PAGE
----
The music of the sher is usually of the same character as for a freylekhs (especially in Ukraine), except that many tunes must be used over the course of the dance. Lengthy suites of short dance tunes, sometimes with a prearranged sequence of musical modulations, are also known. Early gentile writers on Jewish music and dance, such as Ivan Lipaev, singled out the sher as a striking example of Jewish folklore.

Choreographically, the sher is a species of Western European contra dance to which the typical Ashkenazic body posture and hand gestures have been added. In particular, the sher furnished an opportunity for women to employ their shoulders and arms to create a subtly flirtatious mood. While more recent contra dance formations, such as the quadrille, were danced by East European Jews, these were adaptations of a cosmopolitan nature, and they retained their original gentile music. The sher, however, was universally regarded as a “Jewish” dance, both by the Jews and by their gentile neighbors in Eastern Europe. The Jewish sher was adapted by Moldavians and Ukrainians; certain dance tunes were known as shaer moldovanesc to distinguish them from Jewish melodies.

Since the sher was, under the same name, part of the dance repertoire of most East European Jewish communities, the ultimate origin of the dance was no longer remembered and the name received various folk etymologies, usually connected with the word sher understood as meaning “scissors.” The dance researcher Nathan Vizonsky believed that the sher had been a Western aristocratic dance that Jews took up in Poland in the eighteenth century, but German musical sources of the sixteenth century mention a dance known as Schar oder scharer Tanz. The original name of the dance may have referred to the “crowd” or “pairs” (Schar) of dancers on the floor. Franz Boehme, writing in the later nineteenth century, mentions a contra Schar dance in Bavaria, apparently derived from the older Schar. Thus it would seem that the prototype of the sher was already known in sixteenth-century Germany and would have been brought to Poland with the incoming Ashkenazim.

There were communities in Poland that would not dance the sher at all, because it involved mixed-couple dancing; others allowed it only for girls or women, while many insisted on using a handkerchief between the sexes. But others danced it in its original manner, allowing contact between the sexes. The sher proved to be among the most tenacious elements of Ashkenazic dance, as it was diffused from the Baltic to the Black Sea. In America it was preserved both among the landsmanshaften (immigrant social and mutual aid societies, based on communities of origin) and among political leftists (who appreciated its secular nature), into the 1960s and in some cases even later.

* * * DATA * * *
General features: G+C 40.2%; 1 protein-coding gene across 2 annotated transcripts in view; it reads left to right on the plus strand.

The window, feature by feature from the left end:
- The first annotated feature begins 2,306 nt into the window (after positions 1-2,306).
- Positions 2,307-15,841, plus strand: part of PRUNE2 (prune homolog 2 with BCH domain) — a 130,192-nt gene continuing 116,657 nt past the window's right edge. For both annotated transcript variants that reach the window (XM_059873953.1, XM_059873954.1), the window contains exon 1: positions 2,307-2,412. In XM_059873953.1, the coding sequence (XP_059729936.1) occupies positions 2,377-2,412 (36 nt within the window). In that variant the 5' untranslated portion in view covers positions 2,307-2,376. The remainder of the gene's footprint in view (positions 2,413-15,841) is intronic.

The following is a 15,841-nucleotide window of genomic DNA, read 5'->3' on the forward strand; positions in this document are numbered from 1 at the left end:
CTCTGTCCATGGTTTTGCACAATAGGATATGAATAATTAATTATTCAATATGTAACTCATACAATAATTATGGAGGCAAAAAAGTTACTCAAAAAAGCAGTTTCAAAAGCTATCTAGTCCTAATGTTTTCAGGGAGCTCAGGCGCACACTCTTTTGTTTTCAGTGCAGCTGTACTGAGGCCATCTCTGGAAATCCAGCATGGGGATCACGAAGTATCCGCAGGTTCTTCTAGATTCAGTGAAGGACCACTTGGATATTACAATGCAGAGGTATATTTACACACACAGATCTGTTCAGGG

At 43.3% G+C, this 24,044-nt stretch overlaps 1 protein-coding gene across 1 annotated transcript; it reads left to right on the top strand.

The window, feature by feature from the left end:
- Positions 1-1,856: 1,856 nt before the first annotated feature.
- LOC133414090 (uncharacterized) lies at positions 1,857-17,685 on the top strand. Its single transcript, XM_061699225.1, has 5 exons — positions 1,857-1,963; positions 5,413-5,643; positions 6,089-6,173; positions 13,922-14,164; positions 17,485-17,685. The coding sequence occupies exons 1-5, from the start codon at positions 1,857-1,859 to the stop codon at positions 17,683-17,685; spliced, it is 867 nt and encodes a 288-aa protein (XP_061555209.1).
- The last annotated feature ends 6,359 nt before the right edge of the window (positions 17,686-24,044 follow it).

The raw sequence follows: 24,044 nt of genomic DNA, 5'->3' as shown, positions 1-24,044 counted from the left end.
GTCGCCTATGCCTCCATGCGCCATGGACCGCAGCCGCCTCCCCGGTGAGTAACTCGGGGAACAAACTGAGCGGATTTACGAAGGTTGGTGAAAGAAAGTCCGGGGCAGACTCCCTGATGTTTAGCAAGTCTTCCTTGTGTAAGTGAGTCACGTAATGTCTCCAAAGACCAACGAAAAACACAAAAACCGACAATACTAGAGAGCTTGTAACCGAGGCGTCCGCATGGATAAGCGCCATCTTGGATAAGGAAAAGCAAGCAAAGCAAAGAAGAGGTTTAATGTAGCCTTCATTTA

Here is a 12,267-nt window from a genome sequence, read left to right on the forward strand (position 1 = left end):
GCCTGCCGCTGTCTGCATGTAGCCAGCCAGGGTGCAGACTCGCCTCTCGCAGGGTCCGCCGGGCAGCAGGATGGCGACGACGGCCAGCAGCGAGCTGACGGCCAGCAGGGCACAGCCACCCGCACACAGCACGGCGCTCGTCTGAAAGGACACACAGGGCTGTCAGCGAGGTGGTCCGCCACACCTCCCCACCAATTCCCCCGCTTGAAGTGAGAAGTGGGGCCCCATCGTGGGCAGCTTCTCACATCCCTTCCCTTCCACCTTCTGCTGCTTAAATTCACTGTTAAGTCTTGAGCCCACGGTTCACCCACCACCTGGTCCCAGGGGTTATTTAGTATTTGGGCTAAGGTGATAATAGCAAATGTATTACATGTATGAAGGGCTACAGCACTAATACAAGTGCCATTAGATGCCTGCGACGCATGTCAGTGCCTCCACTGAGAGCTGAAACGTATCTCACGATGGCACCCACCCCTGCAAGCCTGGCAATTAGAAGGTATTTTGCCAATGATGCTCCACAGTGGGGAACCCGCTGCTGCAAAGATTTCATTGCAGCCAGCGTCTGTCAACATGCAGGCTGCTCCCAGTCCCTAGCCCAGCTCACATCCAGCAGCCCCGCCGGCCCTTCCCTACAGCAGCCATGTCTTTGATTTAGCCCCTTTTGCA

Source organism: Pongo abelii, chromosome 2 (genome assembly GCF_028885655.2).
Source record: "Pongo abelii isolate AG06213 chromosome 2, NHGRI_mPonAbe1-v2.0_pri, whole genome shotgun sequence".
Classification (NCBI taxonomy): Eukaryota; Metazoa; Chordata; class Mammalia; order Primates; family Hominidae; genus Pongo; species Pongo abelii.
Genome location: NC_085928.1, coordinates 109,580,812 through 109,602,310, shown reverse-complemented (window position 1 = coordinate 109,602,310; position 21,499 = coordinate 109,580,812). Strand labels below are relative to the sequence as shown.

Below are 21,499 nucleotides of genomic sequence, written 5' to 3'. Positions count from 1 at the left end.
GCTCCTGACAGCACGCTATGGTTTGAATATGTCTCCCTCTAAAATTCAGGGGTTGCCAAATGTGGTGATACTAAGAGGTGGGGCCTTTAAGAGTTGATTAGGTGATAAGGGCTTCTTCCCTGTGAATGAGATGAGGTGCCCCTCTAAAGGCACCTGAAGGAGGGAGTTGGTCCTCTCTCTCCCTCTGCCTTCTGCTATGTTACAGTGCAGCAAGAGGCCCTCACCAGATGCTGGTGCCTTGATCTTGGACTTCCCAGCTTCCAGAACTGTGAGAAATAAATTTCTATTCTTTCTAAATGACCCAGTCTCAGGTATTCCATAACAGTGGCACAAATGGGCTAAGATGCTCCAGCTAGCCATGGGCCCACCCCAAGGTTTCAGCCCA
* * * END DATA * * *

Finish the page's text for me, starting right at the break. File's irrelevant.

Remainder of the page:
In contrast to the sher, the khosidl reflected a religious or spiritual perspective. Apparently based on the solo dancing of rabbis in ultrapious and mystical circles, especially at Saturday-night celebrations, in recent generations it developed in a Hasidic milieu. Although the music was identical to that used for some of the wedding ritual dances, emphasizing the role of the in-laws or of respected elderly figures in the community, the khosidl allowed for more individual choreographic interpretation, as it was not part of a specific wedding ritual. These were highly expressive dances, performed at slow to moderate tempos, revealing both the inner feeling and the dignity of the dancer. In general, such dances were geared to the mentality and the physical capabilities of men more than 50 years old. In northern Bucovina, Moldavians adopted the music of the khosidl (or husit) as part of village weddings, at times even using it to accompany wedding rituals, but to what extent this also involved the dance is not known.

Suggested Reading

Tsevi Fridhaber, Ha-Maḥol ha-yehudi, vol. 2 (Haifa, 1972); Lee Ellen Friedland, “A Step Toward Movement Notation: The Case of a Freylakhs as Danced in the Ukraine, 1900–1915,” Jewish Folklore and Ethnology Newsletter 4.1–2 (1981): 29–31; Lee Ellen Friedland, “Tantsn iz lebn,” Dance Research Journal 17.2 (1985/86): 77–80; Ivan Lipaev, “Jewish Orchestras,” Russkaia muzykal’naia gazeta 4–6, 8 (1904): 101–103, 133–136, 169–172, 205–207; Mark Slobin, Robert Rothstein, and Michael Alpert, trans. and eds., Jewish Instrumental Folkmusic: The Collections and Writings of Moshe Beregovski (Syracuse, 2001); Nathan Vizonsky, Ten Jewish Folk Dances: A Manual for Teachers and Leaders (Chicago, 1942).